The Debates: Round One to McCain
September 29, 2008
By Phil Perkins
With the current financial crisis casting a large shadow on Friday night, there were inevitable questions on its impact although the first presidential debate was to be concentrated on foreign affairs and national security issues. It was in the latter realm that John McCain shone and put distance between himself and the inexperienced Obama.
Fox News' Brit Hume used the term "spirited" to describe the debate in its aftermath, and that was apt. Some grudging credit must go to moderator Jim Lehrer of the left-leaning Public Broadcasting System, who kept his political bias to a minimum, asked relevant, open-ended questions, challenged both candidates at times, and mostly stepped out of the way and let them talk.
As a result, we had probably the most revealing and articulate debate on real issues since the Cheney-Lieberman debate back in 2000. Obama had clearly boned up on the major foreign policy issues of the day, and he committed no major gaffes of the "Poland is free" genre. However, this doesn't mean that his remarks and responses were mistake-free by any means. He did wrongly state that "there was no al Queda before we went to Iraq." His claim that al Queda is stronger now than it was then is also dubious. And his bullying remarks about going into Pakistan with or without their blessing to get bin Laden or other terrorists sounded contrived and McCain gained some points by calling him out on this issue.
McCain's responses to the foreign policy questions were crisper, more confident, and more factual in almost every instance than were Obama's. Unlike Obama's vague references to building up troop strengths in Afghanistan, McCain had real numbers at his command. McCain did a stellar job of hammering Obama on the latter's willingness to meet with thug leaders like Ahmedinejad and Chavez with no pre-conditions, and Obama's testy, lawyer-like response showed that McCain scored in this area. McCain increased his credibility by calling for spending cuts across the board including defense, while at the same time advocating a strong military. He rightly pointed out that the Pentagon still uses too many cost-plus contracts and cited one naval system whose unit cost went from $140 million to over $400 million.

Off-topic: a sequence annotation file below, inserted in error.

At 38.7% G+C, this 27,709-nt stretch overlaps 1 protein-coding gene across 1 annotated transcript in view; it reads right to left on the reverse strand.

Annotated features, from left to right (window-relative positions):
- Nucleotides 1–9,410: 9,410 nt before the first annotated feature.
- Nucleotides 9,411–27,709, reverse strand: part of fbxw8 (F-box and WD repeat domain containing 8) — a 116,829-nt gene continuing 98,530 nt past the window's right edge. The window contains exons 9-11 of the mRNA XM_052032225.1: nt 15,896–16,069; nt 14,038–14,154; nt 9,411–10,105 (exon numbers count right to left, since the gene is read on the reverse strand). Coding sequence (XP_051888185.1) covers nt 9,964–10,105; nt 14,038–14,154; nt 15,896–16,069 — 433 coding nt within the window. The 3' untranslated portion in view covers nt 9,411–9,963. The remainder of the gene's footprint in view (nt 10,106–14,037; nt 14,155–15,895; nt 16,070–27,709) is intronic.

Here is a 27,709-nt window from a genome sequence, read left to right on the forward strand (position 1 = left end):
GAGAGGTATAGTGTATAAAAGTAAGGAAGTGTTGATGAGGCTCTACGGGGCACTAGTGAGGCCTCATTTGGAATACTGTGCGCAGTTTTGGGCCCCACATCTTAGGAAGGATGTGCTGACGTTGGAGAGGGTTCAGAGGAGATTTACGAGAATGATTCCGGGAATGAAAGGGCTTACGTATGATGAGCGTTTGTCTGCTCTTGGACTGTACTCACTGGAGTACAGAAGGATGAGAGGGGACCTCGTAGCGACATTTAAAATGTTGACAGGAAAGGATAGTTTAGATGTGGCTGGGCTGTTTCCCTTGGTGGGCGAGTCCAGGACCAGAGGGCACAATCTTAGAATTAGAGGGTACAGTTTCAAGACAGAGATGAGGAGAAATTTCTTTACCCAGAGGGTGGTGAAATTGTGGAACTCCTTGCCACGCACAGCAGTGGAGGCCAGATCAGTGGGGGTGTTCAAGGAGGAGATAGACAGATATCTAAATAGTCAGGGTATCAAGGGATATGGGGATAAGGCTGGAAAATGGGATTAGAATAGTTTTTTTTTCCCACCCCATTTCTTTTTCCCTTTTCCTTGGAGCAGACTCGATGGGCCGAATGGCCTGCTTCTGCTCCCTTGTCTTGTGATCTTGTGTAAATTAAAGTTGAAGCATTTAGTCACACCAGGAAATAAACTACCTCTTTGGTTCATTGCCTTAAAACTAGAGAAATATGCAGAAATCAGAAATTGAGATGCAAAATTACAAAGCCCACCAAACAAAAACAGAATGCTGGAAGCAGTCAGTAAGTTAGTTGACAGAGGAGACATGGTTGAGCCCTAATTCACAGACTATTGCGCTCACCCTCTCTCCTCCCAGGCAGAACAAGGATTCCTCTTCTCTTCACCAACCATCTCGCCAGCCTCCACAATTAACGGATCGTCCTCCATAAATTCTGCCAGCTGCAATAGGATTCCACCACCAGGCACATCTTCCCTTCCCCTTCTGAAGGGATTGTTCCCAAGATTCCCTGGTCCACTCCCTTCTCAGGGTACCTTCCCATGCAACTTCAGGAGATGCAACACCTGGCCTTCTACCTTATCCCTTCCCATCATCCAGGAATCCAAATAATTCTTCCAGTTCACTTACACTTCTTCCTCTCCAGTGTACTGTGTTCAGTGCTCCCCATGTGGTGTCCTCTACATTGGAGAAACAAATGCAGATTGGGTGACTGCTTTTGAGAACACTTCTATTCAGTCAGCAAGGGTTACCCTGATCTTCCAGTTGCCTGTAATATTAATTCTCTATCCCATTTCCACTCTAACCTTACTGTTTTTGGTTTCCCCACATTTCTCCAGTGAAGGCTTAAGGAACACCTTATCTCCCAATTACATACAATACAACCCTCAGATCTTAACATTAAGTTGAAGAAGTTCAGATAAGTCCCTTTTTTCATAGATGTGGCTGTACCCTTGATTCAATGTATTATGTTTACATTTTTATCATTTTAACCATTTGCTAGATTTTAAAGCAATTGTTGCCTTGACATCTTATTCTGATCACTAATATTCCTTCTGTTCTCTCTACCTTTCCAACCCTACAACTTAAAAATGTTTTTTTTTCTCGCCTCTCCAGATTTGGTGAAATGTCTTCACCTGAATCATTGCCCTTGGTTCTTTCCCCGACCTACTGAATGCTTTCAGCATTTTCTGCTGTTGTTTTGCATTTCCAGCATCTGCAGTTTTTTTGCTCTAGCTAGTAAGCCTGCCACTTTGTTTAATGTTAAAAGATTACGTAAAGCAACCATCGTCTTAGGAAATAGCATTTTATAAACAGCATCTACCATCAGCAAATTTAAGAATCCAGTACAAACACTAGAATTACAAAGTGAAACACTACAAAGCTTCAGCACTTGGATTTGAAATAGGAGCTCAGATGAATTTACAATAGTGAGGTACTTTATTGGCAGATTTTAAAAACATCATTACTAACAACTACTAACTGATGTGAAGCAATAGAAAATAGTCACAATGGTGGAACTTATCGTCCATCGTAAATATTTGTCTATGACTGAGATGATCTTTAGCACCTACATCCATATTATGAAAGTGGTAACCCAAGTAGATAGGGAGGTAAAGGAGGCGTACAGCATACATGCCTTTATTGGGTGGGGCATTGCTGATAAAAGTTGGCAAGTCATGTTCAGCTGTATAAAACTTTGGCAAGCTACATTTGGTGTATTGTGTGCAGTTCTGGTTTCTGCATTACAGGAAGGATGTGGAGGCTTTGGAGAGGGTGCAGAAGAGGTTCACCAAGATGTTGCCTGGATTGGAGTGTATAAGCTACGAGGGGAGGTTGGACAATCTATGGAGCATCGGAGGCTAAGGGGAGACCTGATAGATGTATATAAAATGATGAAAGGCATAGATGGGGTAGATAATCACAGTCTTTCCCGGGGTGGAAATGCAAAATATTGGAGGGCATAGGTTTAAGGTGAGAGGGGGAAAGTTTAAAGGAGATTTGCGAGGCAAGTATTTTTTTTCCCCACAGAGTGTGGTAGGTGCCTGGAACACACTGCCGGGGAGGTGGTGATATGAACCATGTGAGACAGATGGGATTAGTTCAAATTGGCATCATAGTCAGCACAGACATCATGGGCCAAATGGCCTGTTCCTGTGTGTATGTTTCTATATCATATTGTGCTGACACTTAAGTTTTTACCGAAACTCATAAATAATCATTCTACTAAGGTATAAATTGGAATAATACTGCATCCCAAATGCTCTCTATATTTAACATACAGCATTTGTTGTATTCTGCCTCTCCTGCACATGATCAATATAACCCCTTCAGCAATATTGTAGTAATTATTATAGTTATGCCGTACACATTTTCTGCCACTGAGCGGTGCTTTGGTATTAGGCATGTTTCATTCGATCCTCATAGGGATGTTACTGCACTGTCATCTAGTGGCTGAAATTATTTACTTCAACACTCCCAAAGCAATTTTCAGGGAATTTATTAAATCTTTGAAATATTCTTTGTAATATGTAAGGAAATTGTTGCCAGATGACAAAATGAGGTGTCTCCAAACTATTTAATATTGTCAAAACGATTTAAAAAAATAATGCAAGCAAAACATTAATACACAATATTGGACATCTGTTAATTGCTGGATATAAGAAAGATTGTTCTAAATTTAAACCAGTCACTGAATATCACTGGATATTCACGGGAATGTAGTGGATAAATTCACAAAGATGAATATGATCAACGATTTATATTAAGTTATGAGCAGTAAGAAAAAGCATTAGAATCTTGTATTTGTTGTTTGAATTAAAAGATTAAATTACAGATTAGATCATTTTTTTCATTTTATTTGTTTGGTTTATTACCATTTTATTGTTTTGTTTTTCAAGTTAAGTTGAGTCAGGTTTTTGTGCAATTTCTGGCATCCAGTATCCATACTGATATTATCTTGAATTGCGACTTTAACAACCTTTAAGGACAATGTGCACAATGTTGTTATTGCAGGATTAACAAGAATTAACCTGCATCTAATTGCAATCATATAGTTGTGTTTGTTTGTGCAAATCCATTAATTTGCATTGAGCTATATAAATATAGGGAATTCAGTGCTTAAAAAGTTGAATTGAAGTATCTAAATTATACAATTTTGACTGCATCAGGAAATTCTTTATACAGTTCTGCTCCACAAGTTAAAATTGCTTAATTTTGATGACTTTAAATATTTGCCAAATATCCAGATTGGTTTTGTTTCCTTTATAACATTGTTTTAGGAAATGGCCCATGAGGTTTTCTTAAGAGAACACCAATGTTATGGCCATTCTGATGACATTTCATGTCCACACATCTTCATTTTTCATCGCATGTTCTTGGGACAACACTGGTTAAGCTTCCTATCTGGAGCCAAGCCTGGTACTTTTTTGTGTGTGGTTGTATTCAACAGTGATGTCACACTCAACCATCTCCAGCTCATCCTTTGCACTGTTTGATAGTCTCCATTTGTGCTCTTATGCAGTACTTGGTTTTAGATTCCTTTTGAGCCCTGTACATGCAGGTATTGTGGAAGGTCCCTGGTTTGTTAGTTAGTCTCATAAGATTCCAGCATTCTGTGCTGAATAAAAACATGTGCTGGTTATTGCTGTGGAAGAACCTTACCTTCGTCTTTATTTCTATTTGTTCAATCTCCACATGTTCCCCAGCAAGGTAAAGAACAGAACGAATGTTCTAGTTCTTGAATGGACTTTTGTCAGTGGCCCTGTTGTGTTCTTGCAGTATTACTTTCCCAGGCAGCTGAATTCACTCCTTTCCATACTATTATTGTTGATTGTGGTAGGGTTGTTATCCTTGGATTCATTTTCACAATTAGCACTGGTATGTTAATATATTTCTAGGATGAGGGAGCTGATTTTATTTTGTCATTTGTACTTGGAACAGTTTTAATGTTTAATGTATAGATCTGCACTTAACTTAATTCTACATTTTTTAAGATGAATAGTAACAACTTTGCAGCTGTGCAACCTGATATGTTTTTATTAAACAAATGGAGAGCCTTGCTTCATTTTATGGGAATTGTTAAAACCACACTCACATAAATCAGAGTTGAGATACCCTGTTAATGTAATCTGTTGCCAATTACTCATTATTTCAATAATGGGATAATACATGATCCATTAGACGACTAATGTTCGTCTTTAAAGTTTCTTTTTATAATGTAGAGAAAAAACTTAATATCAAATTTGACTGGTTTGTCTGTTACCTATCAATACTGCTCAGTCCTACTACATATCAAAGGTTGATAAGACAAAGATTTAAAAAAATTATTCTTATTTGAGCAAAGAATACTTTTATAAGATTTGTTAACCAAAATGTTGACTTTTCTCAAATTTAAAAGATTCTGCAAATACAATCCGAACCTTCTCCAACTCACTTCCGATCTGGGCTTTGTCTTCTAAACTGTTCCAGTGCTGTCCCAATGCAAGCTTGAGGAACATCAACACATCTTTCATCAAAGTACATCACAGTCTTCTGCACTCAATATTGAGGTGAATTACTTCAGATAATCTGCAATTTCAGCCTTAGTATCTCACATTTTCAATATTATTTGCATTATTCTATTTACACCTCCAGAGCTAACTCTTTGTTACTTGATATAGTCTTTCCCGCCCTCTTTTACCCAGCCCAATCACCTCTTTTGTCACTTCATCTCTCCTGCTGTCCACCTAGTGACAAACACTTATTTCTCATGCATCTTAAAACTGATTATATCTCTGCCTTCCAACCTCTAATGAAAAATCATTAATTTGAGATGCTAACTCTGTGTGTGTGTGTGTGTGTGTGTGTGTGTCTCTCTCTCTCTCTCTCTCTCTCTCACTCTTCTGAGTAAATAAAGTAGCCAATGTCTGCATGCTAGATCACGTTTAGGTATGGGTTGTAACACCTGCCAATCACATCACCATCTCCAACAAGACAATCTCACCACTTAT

Only in the first part of the debate on the financial crisis did McCain not have as sure a footing. He refused to point out the Democrats' culpability in the recent mortgage-related collapses and was vague and tepid in showing any support for the valiant House Republicans who have pushed back on a government (read: taxpayer) bailout of $700 billion. He also failed to criticize Obama for the latter's puffed up claims of being the first to identify the problems ahead, along with his abysmal lack of leadership and partisanship at a key meeting of the president and Congressional leaders late last week. Perhaps McCain's own ambivalence about whether to support the bailout or the courageous dissenters in his own party contributed to his reticence.
McCain certainly left a few aces unplayed, such as not calling out Obama on the latter's "agonizing" decision not to support the invasion of Iraq as a member of the Illinois legislature back in 2002. McCain did zing Obama on some other things but it would have been a sure winner to point out that Obama had no real skin in the game back then. Who cared what an Illinois state senator, even a so-called rising star, might have thought?
On the other hand, McCain may have made too much of $18 billion in earmarks and Obama's advocacy of $900-plus million for his home state, while not hitting Obama hard enough on his plans to massively increase taxes and spending. McCain needs to have better support for his tax plans in future debates plus better attacks on Obama's plan-especially the bogus 95 percent figure Obama keeps trotting out as the percentage of Americans that will supposedly benefit from his tax proposals.
Hopefully the remaining debates will continue in this vein, with the moderators putting their political views aside, McCain doing his best to stay on the offensive, and Obama's veneer cracking at some point.